You know it’s important to have something to work toward when it comes to your money.
Unfortunately, New Year resolutions are unlikely to result in long-lasting changes. According to research reported by the American Psychological Association, nearly 60 percent of people drop their resolutions six months in.
So what does that mean when you set money goals? Chances are, you will give up on your financial goal before it’s realized — unless you take steps to set financial goals you can actually keep.
1. Stop making a laundry list
It’s tempting to sit down and list all the things you want to accomplish, but a laundry list isn’t the same thing as setting an actual goal. It’s often unspecific — it might describe the desired result (say, pay off your credit card) but it doesn’t tell you how to get there.
When you set financial goals, get specific. According to research from the University of Maryland, specificity can help you better measure your performance.
Rather than listing something general like “save more for retirement,” set a specific goal: “I will set aside $100 a month for retirement.” That specificity gives you something more concrete to work toward.
2. Choose an attainable financial goal
You’ve probably read great stories about people paying off thousands of dollars of debt in short periods of time. While those stories are inspiring, they might not be realistic for you.
Instead of saying you’ll pay off everything in six months, create a plan that focuses on attainability. Be brutally honest with yourself about what it will take to move forward.
Rather than say you’ll repay $20,000 of debt in the next 10 months, make a goal that reflects your financial situation. Maybe you can realistically put $300 a month toward debt reduction. It might not make you debt-free in a year, but it will help you make a dent and you’ll feel progress.
3. Work on one financial goal for the year
I used to set financial goals with several aims, and I was always lucky to complete just one goal by the end of the year. When I modified the number of goals I set, things changed.
Instead of setting multiple money goals, I chose one thing to work on for the whole year. One year, I decided I wanted to refinance my home. There were preliminary steps I needed to take, so it wasn’t as simple as just getting it done in January. It was a year-long process.
Another year, I wanted to max out my Roth IRA contributions each month. I knew I needed to contribute about $450 a month. I couldn’t start that immediately, but I spent the year increasing my contributions by a little extra each month, gradually building to $450.
Figure out your most important money objective for the year, and focus your energy on that one thing.
4. Set incremental goals that build
My “one financial goal for the year” employed a secondary goal-setting strategy: increments.
Figure out how to make your goals incremental so you can build on your previous progress. The great thing about money is that it’s relatively easy to set financial goals that are incremental in nature.
Want to build your emergency fund? Make a goal to start small and then increase your savings throughout the year. Plan to get rid of debt? Slowly increase how much you put toward the goal. You can encourage yourself to look for new ways to save and apply those savings to paying down debt.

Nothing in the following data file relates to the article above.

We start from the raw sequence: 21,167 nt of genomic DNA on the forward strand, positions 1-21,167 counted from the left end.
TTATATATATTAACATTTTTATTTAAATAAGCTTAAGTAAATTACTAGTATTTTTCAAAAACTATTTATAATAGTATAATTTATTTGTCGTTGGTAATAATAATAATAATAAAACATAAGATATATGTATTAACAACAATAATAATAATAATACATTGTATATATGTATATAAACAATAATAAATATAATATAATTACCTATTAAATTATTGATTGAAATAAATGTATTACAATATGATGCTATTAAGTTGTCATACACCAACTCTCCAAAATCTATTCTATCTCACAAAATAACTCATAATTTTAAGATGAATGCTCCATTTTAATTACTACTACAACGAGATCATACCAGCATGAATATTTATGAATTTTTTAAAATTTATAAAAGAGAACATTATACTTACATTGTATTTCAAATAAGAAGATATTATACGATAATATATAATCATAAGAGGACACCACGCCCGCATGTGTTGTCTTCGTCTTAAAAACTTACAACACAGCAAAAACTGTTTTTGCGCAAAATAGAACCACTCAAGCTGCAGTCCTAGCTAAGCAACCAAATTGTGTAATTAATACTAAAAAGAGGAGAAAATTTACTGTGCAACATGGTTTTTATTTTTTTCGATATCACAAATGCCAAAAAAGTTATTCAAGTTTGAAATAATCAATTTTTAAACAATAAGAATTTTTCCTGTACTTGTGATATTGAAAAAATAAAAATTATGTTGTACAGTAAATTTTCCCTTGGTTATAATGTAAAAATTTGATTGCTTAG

As you reach various milestones, the success you feel can motivate you to make greater efforts.
5. Create accountability
One of the best ways to stick to your financial goal for the year is to create some sort of long-term accountability. Research reported in the American Economic Journal: Applied Economics found that long-term commitment contracts with real accountability resulted in lasting behavioral changes.
You can do something similar. Tell others about your money goals and ask them to check in with you, or find an accountability partner with similar goals. If you have a life partner, you can work on your financial goals together.
The idea that you have to report to someone — and possibly experience an immediate consequence — can help you stick to your goals.
6. Consider a theme instead of a goal
Last year was the first year in a long while that I didn’t set financial goals. Instead, I explored my life and purpose for a year. Before long, I realized that I had a theme.
I liked it so much that instead of setting resolutions for 2017, I’ve decided that my theme will be “grow.” This includes growing my business, which should help me financially.
This breaks the rule of being specific, but that doesn’t mean failure is imminent. To accomplish my growth theme, I’ll have to set smaller goals.
One of the things I like about the theme idea is that it leaves room for me to set goals, achieve them, and set new targets. Rather than getting me to set goals I’m not sure about, I can set goals that help me live by my theme.
7. Don’t limit yourself to the new year
Too often, we get so hung up on New Year’s resolutions that we forget something: We can set financial goals and improve all year long.
So what if you feel like a failure by February? No reason to let your finances languish for 11 months. Wake up tomorrow, set a new (better) goal, and start working on it.
Improvement should be a year-round process. While a new year is a great time to reflect and commit, don’t get caught up in it. Use it as a time for guidance, but never stop working to improve your financial situation.
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